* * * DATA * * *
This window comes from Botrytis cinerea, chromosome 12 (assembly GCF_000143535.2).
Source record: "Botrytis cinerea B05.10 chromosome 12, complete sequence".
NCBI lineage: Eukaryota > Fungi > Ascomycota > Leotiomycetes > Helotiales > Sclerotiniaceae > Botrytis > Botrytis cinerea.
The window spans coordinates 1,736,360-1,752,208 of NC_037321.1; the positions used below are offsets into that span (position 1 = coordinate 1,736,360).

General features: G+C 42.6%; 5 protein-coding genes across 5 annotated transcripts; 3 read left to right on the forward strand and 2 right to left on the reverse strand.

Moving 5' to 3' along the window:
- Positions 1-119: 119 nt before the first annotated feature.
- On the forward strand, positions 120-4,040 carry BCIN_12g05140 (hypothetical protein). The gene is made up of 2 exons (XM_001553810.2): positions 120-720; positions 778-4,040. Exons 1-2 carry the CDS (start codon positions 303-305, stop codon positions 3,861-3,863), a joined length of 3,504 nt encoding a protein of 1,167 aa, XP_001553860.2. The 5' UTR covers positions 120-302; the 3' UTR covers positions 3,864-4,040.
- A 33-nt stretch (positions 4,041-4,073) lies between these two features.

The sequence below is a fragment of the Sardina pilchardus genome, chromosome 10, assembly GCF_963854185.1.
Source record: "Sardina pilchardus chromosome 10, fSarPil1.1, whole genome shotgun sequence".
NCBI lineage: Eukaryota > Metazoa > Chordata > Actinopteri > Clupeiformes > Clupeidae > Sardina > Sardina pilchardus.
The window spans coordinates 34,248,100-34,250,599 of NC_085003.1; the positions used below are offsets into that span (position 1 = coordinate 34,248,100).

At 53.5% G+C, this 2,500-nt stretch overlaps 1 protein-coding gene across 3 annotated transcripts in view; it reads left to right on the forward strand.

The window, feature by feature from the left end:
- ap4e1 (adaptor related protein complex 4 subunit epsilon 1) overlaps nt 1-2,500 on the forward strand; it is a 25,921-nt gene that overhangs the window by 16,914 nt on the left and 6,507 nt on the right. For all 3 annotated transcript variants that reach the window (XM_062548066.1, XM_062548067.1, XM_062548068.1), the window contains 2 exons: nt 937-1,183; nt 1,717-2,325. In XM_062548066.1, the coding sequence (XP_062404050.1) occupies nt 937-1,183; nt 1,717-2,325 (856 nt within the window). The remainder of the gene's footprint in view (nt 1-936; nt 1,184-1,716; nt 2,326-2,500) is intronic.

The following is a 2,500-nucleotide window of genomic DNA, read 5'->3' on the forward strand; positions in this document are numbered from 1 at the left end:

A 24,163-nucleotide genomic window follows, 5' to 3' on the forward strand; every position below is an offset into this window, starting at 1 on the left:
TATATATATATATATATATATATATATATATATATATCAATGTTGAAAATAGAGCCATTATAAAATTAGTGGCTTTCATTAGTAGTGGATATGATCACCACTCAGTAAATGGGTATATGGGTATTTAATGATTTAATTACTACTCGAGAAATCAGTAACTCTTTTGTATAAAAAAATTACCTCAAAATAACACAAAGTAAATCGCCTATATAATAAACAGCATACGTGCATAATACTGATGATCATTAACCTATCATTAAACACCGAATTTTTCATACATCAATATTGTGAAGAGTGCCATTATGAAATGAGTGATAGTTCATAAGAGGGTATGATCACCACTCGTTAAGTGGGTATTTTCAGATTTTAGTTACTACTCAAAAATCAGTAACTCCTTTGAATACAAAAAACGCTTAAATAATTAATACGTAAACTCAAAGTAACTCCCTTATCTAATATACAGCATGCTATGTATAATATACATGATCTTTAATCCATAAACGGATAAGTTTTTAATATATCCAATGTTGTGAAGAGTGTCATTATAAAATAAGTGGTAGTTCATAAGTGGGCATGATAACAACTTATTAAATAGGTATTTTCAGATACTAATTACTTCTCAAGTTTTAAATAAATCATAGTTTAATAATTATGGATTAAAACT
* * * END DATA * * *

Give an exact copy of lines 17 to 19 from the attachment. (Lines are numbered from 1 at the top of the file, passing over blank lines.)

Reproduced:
The following is a 2,500-nucleotide window of genomic DNA, read 5'->3' on the forward strand; positions in this document are numbered from 1 at the left end:

A 24,163-nucleotide genomic window follows, 5' to 3' on the forward strand; every position below is an offset into this window, starting at 1 on the left:
TATATATATATATATATATATATATATATATATATATCAATGTTGAAAATAGAGCCATTATAAAATTAGTGGCTTTCATTAGTAGTGGATATGATCACCACTCAGTAAATGGGTATATGGGTATTTAATGATTTAATTACTACTCGAGAAATCAGTAACTCTTTTGTATAAAAAAATTACCTCAAAATAACACAAAGTAAATCGCCTATATAATAAACAGCATACGTGCATAATACTGATGATCATTAACCTATCATTAAACACCGAATTTTTCATACATCAATATTGTGAAGAGTGCCATTATGAAATGAGTGATAGTTCATAAGAGGGTATGATCACCACTCGTTAAGTGGGTATTTTCAGATTTTAGTTACTACTCAAAAATCAGTAACTCCTTTGAATACAAAAAACGCTTAAATAATTAATACGTAAACTCAAAGTAACTCCCTTATCTAATATACAGCATGCTATGTATAATATACATGATCTTTAATCCATAAACGGATAAGTTTTTAATATATCCAATGTTGTGAAGAGTGTCATTATAAAATAAGTGGTAGTTCATAAGTGGGCATGATAACAACTTATTAAATAGGTATTTTCAGATACTAATTACTTCTCAAGTTTTAAATAAATCATAGTTTAATAATTATGGATTAAAACT